Lyme Disease is caused by bacteria belonging to the genus Borrelia transmitted through the bite of infected ticks belonging to the Ixodes genus. Borrelia burgdorferi is the predominant cause of the illness in North America, and Borrelia afzelii and Borrelia garinii in Europe and Asia. Ticks get infected when they feed on deer, birds, and rodents who are reservoirs for the bacteria and spread it to humans typically by nymphs (immature ticks).
Risk: Lyme Disease is present in North America, Europe, and Asia. Travellers involved in outdoor activities in forested areas are at risk, including campers, hikers, and hunters. Brushing against vegetation or walking in city parks known to have infected ticks can also put a person at risk.
Symptoms: Lyme Disease usually progresses in three stages. One of the first symptoms (for approximately 70% to 80% of persons) is a small bump and skin rash at the site of the bite which usually goes away after 1 or 2 days. Anywhere from 3 to 30 days, the rash expands to an encircled red patch (known as Erythema migrans or Bull's Eye rash) which is warm to the touch but not painful or itchy. The rash may produce lesions. Other symptoms include fever, headache, muscle and joint pain, chills, fatigue, and swollen lymph nodes. Contact your healthcare practitioner immediately if you develop symptoms.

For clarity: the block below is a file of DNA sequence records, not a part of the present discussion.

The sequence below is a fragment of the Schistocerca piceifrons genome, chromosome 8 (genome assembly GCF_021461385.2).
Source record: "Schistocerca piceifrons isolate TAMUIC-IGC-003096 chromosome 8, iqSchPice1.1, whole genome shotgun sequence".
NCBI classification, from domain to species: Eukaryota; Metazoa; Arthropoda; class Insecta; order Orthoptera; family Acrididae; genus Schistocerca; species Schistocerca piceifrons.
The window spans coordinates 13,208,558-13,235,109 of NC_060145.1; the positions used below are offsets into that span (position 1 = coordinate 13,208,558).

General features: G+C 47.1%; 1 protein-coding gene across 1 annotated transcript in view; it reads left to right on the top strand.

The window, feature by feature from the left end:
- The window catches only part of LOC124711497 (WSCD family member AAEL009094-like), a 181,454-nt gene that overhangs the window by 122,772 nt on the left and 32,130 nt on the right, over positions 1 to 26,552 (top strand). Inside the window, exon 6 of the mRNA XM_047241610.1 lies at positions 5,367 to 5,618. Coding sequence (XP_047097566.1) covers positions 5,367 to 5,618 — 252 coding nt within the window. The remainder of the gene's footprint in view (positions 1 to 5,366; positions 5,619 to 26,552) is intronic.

If untreated, the illness progresses to the second stage within days or weeks of getting infected. Symptoms include severe headaches, meningitis, swollen joints, skin lesions, heart palpitations, dizziness, persistent fatigue, sleep disturbance, as well as loss of muscle tone in the face (Bell's palsy). Some of these symptoms usually disappear within weeks or months. However, if untreated, the illness will progress to a third stage which includes arthritis and chronic pain, numbness, tingling of hands and feet, and short-term memory loss.
If treated promptly, Lyme Disease usually takes 2 to 4 weeks to cure and includes antibiotics such as doxycycline, amocicillin, or ceftriaxone.
Prevention: Travellers who engage in hiking, camping, or similar outdoor activities in wooded regions of endemic areas should take measures to prevent tick bites, including applying a DEET-containing repellent to exposed skin and permethrin spray (or solution) to clothing and gear. When hiking in wooded areas, stay in the middle of the trail and avoid tall grasses and shrubs. Wear light coloured clothing, and long shirts and pants tucked into socks. Carefully examine your clothing, gear, and pets for ticks before entering a dwelling.
Regularly check your body for ticks and promptly remove using tweezers by grasping the tick's head and mouth parts as much as possible and by pulling perpendicular from the skin. Thoroughly disinfect the bite site with soap and water or alcohol. If travelling in an endemic area, you may want to save the tick in a zip-lock bag or empty container to have it analyzed through your healthcare practitioner. There is no preventive vaccine or medication against Lyme Disease.
>> For Lyme Disease images, life cycle, and distribution maps, see Infection Landscapes.
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